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Call to Action: Treasurers, Join the Fed Payments Task Force

  • By Andrew Deichler
  • Published: 11/17/2015

giantkeysThe Federal Reserve’s initiative to speed up the U.S. payments system has been a hot topic all year long. But if corporate treasurers truly want their concerns to be heard, then they need to join the conversation.

Corporate end-users currently make up one of the smallest groups of stakeholders on the Federal Reserve Faster Payments Task Force, noted Edward Mundt, CTP, treasurer for Hard Rock International and a member of the task force steering committee. “There are over 300 people who have signed up and participate,” he said. “They’re primarily companies that are offering different services, banks and consumer protection groups. The smallest segment is end-users. And at the end of the day, corporations are the ones who are going to be affected as much or more than anyone else.”

Mundt encourages AFP members to get involved in the task force. “I think it’s something that would be great to get more people participating in,” he said. “I have my own opinion on things, but chances are, someone else in the corporate realm may have much better idea than I do. It’s tough, because we’re discussing how this is going to affect corporations and businesses, and we only have six or seven participants at any given time.”

As for why the corporate end-user group is so small, there appears to be a lack of awareness, Mundt explained. “Granted, the banks are looking at the Federal Reserve website every day,” he said. “But me, working in treasury, I’m not checking it all that often if at all. The only reason I knew about it at all was because of an article in one of AFP’s newsletters earlier this year.”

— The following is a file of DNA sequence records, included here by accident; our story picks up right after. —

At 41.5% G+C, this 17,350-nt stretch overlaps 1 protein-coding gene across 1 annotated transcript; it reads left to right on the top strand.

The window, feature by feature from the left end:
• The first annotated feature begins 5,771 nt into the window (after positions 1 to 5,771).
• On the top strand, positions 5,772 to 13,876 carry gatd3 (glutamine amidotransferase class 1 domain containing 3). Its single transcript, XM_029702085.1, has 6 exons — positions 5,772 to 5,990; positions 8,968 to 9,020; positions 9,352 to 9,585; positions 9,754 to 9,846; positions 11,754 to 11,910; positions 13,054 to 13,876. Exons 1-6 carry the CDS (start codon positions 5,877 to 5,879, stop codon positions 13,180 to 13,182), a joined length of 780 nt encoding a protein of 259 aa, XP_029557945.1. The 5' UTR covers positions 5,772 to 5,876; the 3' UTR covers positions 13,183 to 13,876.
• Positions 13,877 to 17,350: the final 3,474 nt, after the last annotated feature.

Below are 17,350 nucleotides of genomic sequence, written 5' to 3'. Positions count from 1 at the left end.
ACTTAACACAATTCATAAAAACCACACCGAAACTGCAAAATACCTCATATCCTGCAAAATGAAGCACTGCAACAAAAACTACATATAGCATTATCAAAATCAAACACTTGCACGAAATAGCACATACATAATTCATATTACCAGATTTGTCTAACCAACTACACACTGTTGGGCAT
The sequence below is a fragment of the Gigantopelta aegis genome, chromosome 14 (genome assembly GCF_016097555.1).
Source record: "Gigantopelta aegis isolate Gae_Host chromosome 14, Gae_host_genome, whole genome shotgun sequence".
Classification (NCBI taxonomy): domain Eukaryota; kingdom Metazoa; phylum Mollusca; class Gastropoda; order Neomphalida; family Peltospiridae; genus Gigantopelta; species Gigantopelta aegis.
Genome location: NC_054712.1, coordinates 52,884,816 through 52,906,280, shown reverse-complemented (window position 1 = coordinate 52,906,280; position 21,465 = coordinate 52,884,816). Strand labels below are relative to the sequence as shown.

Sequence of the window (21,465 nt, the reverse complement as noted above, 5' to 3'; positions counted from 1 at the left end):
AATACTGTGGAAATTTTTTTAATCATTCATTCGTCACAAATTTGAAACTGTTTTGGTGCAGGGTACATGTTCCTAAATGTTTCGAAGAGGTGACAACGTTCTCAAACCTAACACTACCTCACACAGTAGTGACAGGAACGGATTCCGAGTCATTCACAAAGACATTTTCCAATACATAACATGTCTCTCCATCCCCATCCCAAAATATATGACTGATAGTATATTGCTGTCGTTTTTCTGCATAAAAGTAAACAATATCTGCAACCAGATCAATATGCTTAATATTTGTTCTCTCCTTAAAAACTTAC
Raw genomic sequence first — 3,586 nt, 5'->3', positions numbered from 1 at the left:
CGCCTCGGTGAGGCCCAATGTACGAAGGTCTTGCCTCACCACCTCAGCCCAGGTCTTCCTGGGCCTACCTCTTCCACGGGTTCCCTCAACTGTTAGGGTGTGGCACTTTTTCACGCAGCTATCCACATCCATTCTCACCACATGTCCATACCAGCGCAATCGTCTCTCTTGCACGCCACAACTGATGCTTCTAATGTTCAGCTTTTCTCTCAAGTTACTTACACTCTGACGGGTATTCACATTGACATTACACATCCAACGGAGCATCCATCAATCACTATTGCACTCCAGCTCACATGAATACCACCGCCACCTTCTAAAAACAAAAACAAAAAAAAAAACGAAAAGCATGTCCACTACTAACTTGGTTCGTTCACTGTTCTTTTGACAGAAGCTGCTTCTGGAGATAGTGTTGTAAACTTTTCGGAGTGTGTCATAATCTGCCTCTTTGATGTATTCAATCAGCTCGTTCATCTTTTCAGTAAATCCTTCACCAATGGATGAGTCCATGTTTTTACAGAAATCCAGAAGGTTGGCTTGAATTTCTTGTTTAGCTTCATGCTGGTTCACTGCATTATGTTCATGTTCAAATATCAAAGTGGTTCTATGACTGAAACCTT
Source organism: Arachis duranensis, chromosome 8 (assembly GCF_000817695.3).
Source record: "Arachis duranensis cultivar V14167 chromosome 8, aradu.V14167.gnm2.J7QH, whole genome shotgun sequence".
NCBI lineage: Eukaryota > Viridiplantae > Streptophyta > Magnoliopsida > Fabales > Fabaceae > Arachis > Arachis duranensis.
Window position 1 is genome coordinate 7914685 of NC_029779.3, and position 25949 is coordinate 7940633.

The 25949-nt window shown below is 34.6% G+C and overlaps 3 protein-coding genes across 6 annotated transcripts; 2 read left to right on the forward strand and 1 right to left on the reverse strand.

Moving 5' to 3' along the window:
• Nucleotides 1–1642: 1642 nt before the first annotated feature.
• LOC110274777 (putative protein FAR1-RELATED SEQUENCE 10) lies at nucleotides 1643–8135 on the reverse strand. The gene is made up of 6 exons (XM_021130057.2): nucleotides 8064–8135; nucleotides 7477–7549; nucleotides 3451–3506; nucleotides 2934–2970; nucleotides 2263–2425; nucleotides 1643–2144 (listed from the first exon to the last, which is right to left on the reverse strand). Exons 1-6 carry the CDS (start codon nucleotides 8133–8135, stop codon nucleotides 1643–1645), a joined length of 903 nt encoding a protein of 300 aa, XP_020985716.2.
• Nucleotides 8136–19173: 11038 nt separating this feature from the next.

Furthermore, even corporate end-users who are aware of the Fed’s initiative may simply not understand that they can truly have a voice in the process. The sentiment among many treasurers is that the Fed has a desired outcome here and any input that differs from that end goal will fall on deaf ears. However, Mundt insists that is not the case here.

“The Fed wants this to be as large and inclusive as it can be,” he said. “This is all driven by participant input, suggestions, pros and cons, and trying to find a solution that the banks and all the other organizations can live with—and that includes end-users. It’s about the supermajority coming to a consensus.”

So the best thing corporate treasurers can do right now is to get involved. Otherwise, their core concerns may never be addressed. “The Fed really wants all the input they can get,” Mundt said. “They actively want to hear all ideas.”

Treasurers are encouraged to get involved with the Fed's strategy to improve the U.S. payments system.

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